A man rides his bicycle in a street of Tokyo’s Ginza district in Japan. Agence France-Presse
Japan’s government slashed its economic growth forecast for this year largely due to weaker exports, in a sign the protracted US-China trade war is taking a bigger toll on the world’s third-largest economy.
But the forecast, which serves as a basis for compiling the state budget and the government’s fiscal policy, was still nearly twice as high as private-sector projections.
The economy is now expected to expand 0.9 per cent in price-adjusted real terms in the fiscal year ending in March 2020, according to the Cabinet Office’s projections, presented at the Council on Economic and Fiscal Policy - the government’s top economic panel.
That marked a downgrade from the government’s previous forecast of 1.3 per cent growth. The government estimated 1.2 per cent growth for the following fiscal year starting April 2020.
The government’s growth projections are more bullish than those by the private sector.
Market economists expect the economy to grow just 0.5 per cent in the current fiscal year and in fiscal 2020, the Cabinet Office said, due in part to contracting exports and the impact from a planned sales tax hike in October.
The downgrade largely stemmed from a slowdown in exports, which the government expects to grow just 0.5 per cent, compared to 3.0 per cent in the previous assessment in January.
This would make export growth for the current fiscal year the slowest since fiscal 2012, when they contracted with 1.7 per cent, according to a Cabinet Office official.
But the government saw the weakening exports being offset by robust corporate investment and private spending.
The government’s projections come ahead of the Bank of Japan’s quarterly review of its forecasts, to be released after its two-day policy meeting that concludes on Tuesday.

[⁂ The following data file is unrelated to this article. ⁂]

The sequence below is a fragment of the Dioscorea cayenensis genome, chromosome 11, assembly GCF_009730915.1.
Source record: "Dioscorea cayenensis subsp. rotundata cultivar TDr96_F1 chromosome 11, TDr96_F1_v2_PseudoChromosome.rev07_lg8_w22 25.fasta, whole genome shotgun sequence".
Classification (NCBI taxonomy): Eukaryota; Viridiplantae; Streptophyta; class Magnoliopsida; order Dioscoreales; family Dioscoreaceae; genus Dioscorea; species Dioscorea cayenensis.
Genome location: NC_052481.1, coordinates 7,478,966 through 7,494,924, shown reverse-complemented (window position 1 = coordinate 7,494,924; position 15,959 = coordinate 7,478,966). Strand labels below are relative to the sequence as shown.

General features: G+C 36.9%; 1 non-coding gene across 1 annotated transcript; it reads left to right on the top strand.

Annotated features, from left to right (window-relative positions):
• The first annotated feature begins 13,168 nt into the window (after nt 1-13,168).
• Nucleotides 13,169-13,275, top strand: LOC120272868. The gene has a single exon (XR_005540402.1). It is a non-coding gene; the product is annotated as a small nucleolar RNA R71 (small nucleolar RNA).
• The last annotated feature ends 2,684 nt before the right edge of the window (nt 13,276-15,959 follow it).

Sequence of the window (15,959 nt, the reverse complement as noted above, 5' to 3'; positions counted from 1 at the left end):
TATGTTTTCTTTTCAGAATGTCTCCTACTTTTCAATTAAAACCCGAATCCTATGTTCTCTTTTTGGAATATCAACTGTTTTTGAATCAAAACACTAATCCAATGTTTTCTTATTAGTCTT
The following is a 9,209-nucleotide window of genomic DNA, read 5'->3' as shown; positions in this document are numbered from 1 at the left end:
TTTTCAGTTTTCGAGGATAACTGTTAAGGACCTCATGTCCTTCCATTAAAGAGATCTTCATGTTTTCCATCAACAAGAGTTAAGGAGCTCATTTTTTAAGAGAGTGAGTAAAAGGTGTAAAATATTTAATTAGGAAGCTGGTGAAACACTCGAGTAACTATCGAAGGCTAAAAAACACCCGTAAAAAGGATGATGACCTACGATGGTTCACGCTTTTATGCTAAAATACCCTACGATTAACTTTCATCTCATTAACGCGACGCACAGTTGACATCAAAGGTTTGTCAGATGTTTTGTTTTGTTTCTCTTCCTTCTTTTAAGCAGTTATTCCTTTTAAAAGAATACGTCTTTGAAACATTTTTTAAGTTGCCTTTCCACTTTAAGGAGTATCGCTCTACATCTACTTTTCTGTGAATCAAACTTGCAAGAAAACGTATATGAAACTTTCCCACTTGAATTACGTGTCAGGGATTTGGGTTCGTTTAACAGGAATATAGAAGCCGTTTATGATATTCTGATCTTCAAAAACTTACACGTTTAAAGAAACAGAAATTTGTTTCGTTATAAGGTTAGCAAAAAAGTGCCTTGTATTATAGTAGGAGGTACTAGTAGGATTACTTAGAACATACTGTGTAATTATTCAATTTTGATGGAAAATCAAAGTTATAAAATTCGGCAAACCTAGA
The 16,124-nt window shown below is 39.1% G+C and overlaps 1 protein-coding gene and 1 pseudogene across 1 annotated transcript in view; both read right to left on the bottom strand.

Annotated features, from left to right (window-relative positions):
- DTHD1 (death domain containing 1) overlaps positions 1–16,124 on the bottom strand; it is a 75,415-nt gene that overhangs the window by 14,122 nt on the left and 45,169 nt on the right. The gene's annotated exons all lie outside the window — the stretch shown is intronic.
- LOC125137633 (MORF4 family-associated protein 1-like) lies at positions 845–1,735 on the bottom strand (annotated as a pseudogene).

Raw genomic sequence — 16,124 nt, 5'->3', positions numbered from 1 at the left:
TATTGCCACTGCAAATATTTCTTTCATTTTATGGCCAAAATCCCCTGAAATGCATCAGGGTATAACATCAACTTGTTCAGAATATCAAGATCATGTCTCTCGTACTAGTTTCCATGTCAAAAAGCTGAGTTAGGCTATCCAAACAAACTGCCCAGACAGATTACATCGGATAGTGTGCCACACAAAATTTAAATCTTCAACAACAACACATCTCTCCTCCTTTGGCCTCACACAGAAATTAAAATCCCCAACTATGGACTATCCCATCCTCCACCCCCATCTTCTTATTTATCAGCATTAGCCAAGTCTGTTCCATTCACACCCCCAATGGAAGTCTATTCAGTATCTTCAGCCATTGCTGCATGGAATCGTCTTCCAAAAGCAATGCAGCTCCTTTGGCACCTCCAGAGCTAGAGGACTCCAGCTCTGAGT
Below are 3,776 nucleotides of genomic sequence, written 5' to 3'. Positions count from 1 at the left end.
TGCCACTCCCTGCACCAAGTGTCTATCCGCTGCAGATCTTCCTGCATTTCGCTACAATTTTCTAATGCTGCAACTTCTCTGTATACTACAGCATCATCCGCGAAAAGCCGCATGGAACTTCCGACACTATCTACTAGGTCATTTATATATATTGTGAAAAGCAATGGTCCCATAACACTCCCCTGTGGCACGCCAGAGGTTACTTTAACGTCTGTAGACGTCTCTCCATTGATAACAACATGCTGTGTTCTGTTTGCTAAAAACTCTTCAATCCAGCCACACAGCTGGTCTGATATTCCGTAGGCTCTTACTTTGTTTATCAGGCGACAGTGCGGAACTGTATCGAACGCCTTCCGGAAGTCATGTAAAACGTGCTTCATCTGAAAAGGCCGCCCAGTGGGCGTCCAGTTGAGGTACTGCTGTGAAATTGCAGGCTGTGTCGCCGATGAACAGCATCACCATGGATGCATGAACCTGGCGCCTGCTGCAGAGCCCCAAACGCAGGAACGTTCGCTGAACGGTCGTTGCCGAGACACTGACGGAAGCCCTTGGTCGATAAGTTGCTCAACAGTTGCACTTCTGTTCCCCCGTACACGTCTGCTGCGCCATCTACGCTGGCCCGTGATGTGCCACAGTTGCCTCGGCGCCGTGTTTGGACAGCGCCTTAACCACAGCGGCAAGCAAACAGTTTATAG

The Cabinet Office projected overall consumer inflation, which includes volatile fresh food and energy costs, at 0.7 per cent for this fiscal year and 0.8 per cent for the following year - remaining distant from the BOJ’s 2 per cent target.
Japan’s economy expanded at an annualised 2.2 per cent in the first quarter but many analysts predict growth will slow in the coming months due to the increasing external pressures.
Overhanging the outlook are a slowdown in China’s economy and rising global trade protectionism. Also of concern is the impact a scheduled sales tax to 10 per cent from 8 per cent in October could have on private consumption.
For fiscal 2019 and fiscal 2020, the Cabinet Office forecast nominal economic growth of 1.7 per cent and 2.0 per cent, respectively. Higher nominal growth estimates point to government expectations for greater tax revenue.
The economy of Japan is a highly developed and market-oriented economy. It is the third-largest in the world by nominal GDP and the fourth-largest by purchasing power parity (PPP) and is the world’s second largest developed economy. Japan is a member of the G7. According to the International Monetary Fund, the country’s per capita GDP (PPP) was at $38,937(2016). Due to a volatile currency exchange rate, Japan’s GDP as measured in dollars fluctuates sharply.
Accounting for these fluctuations through use of the Atlas method, Japan is estimated to have a GDP per capita of around $38,490. The Japanese economy is forecast by the Quarterly Tankan survey of business sentiment conducted by the Bank of Japan.
The Nikkei 225 presents the monthly report of top Blue chip (stock market) equities on Japan Exchange Group. Japan is the world’s third largest automobile manufacturing country, has the largest electronics goods industry, and is often ranked among the world’s most innovative countries leading several measures of global patent filings.
Facing increasing competition from China and South Korea, manufacturing in Japan today now focuses primarily on high-tech and precision goods, such as optical instruments, hybrid vehicles, and robotics. Besides the Kantō region, the Kansai region is one of the leading industrial clusters and manufacturing centers for the Japanese economy.
The size and industrial structure of cities in Japan have maintained tight regularities despite substantial churning of population and industries across cities overtime. Japan is the world’s largest creditor nation.
Japan generally runs an annual trade surplus and has a considerable net international investment surplus. As of 2010, Japan possesses 13.7 per cent of the world’s private financial assets (the third largest in the world) at an estimated $13.5 trillion. As of 2017, 51 of the Fortune Global 500 companies are based in Japan, down from 62 in 2013.